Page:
Finally, here are the tasting notes for our awesome tasting at Vereinigte Hospitien in June. As you might remember (if not, here is the initial report), we were sitting in Germany’s oldest wine cellar (the walls dating back to the 300s A.D.), soaking in the awesome atmosphere as our host Marc was picking up some bottles to try. And he did not let us down!

Here is the wine list:

1) 1987 Ürziger Würzgarten Riesling Spätlese

2) 1987 Erdener Prälat Riesling Spätlese

3) 1990 Kanzemer Altenberg Riesling Auslese

4) 2011 Scharzhofberger Riesling Kabinett

5) 2003 Piesporter Schubertslay Riesling Spätlese

6) 2011 Trierer Augenscheiner Riesling Spätlese

We began with a tasting of two 1987 wines from two of our favorite vineyards: Ürziger Würzgarten and Erdener Prälat. It is Nina’s birth year and Marc had learned that from the blog. We had tried the Erdener Treppchen Spätlese before, so now we were able to compliment this tasting experience that I described here.  Just think about that: we were able to try three similar quality wines from three connected vineyards of a 25 year old vintage. Maybe it is just me, but I get pretty excited about that!!

Both wines were spätlesen and they had remarkably similar profiles. The Ürziger Würzgarten had 10.4 grams of acidity per liter, with 41 grams of residual sugar; the Erdener Prälat was slightly higher in acidity at 10.5 grams and sweeter with 45 grams of residual sugar. At 84 degree Oechsle (a scale to measure the sugar in the harvested grape), it had the highest Oechsle for any of their spätlese in that year.

The Ürziger Würzgarten’s nose was flowery and fresh, one could say a typical nose for this vineyard. On the tongue, it had a sizeable amount of acidity, which gave it an incredibly fresh taste. The acidity persisted throughout the tasting. It was hard for me to discern what fruits I tasted.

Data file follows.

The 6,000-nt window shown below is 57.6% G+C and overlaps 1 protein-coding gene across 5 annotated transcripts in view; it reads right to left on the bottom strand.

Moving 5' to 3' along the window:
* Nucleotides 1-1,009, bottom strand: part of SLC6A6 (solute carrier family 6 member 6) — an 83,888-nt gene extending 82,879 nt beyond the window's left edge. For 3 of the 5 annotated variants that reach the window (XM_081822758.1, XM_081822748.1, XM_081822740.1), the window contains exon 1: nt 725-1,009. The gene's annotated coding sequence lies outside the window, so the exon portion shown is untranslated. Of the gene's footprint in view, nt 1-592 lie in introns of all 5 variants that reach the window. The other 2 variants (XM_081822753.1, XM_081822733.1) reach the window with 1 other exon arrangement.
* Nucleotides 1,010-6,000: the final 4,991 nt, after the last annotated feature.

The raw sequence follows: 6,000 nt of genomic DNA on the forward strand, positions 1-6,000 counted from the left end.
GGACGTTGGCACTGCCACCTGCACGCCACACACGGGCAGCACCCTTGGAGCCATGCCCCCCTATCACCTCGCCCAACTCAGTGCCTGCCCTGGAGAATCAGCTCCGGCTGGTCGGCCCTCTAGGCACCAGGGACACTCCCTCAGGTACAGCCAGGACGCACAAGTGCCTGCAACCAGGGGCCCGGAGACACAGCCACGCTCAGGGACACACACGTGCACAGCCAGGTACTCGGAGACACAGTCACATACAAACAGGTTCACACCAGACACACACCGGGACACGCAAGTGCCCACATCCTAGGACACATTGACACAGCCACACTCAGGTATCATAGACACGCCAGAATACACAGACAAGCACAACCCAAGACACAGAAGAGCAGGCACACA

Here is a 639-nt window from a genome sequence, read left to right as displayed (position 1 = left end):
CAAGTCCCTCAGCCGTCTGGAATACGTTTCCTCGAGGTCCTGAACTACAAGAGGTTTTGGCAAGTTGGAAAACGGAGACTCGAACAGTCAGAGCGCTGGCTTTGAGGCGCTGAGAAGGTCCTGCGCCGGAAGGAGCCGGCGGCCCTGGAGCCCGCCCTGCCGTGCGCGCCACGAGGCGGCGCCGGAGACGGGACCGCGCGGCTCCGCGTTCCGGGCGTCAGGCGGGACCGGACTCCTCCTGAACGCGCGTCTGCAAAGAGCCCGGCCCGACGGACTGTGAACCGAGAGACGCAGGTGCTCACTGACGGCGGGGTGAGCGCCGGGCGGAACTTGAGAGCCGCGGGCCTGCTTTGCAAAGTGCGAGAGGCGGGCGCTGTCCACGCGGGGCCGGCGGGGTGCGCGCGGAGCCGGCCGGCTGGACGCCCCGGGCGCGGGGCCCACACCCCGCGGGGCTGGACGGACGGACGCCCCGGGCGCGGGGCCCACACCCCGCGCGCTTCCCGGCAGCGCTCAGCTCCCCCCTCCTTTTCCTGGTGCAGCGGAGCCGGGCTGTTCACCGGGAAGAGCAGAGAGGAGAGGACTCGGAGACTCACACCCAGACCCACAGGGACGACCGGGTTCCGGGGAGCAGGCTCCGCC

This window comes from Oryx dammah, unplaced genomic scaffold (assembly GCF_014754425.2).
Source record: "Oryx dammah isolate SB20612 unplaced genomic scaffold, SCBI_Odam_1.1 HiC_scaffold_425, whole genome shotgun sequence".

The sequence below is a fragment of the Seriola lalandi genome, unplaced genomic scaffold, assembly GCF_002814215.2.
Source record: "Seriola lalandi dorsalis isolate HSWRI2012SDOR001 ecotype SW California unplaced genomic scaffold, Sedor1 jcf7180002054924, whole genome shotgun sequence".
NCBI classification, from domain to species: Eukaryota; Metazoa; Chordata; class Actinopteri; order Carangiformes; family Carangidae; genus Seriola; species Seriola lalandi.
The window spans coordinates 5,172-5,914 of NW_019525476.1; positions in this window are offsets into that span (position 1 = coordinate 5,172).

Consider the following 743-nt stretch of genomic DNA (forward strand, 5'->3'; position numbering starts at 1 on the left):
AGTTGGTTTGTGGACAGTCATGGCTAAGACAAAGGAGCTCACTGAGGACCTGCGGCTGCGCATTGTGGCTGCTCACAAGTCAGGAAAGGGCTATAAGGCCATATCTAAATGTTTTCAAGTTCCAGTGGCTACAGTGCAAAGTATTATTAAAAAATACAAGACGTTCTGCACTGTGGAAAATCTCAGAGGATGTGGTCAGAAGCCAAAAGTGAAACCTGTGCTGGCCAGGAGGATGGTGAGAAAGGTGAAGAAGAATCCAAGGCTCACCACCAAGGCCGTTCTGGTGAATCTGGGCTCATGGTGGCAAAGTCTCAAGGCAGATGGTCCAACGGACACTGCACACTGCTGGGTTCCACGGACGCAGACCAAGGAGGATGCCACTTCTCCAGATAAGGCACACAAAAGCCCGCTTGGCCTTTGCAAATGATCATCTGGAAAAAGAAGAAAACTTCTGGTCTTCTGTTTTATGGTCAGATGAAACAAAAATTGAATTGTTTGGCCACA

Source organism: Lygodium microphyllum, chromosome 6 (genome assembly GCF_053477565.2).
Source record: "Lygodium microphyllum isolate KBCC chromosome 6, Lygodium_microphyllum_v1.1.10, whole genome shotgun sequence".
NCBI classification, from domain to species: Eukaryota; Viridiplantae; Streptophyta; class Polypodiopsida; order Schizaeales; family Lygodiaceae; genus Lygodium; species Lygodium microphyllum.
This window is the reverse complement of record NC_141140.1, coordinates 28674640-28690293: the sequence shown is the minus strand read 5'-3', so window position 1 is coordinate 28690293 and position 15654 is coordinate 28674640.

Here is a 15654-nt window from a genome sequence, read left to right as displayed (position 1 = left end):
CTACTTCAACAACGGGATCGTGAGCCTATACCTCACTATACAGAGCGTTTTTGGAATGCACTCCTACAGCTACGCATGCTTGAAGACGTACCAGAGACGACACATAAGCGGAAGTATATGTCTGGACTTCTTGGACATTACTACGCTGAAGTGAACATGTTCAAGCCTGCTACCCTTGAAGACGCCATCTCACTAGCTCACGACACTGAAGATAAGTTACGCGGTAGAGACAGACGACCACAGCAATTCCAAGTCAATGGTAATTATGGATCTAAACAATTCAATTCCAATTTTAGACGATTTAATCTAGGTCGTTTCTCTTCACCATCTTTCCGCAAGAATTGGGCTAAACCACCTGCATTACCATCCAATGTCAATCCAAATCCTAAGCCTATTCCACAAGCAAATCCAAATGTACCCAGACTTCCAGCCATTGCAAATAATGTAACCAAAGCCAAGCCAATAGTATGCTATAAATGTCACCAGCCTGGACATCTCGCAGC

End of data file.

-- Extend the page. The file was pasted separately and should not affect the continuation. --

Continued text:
The Erdener Prälat was remarkably well preserved. The nose was full of peach and once the wine reached our mouths, it broadened out, fully taking command of our taste buds with peach and apricot. The acidity only appeared more towards the end. It had a long finish.

It was interesting to see how different these two wines tasted. You could definitely tell the terroir in them, but the higher residual sugar in the Prälat probably helps explain why the acidity was less pronounced in it.

Two beauties

Another interesting thing we learned was that Vereinigte Hospitien did a chemical analysis of the Würzgarten and it produced a fascinating result. One thing that you hear over and over again when tasting older rieslings is that they tend to be more balanced, because the sweetness goes down and the acidity stays, so the wines become less fruit-pronounced. However, the chemical analysis showed that the amount of sugar in the wine had not gone down – at all. There was still the same amount of sugar in the wine! We just do not taste it anymore. Apparently, there is no real explanation for that. One guess is that the sugar transforms into longer-chained molecules that our taste buds cannot taste…crazy, right?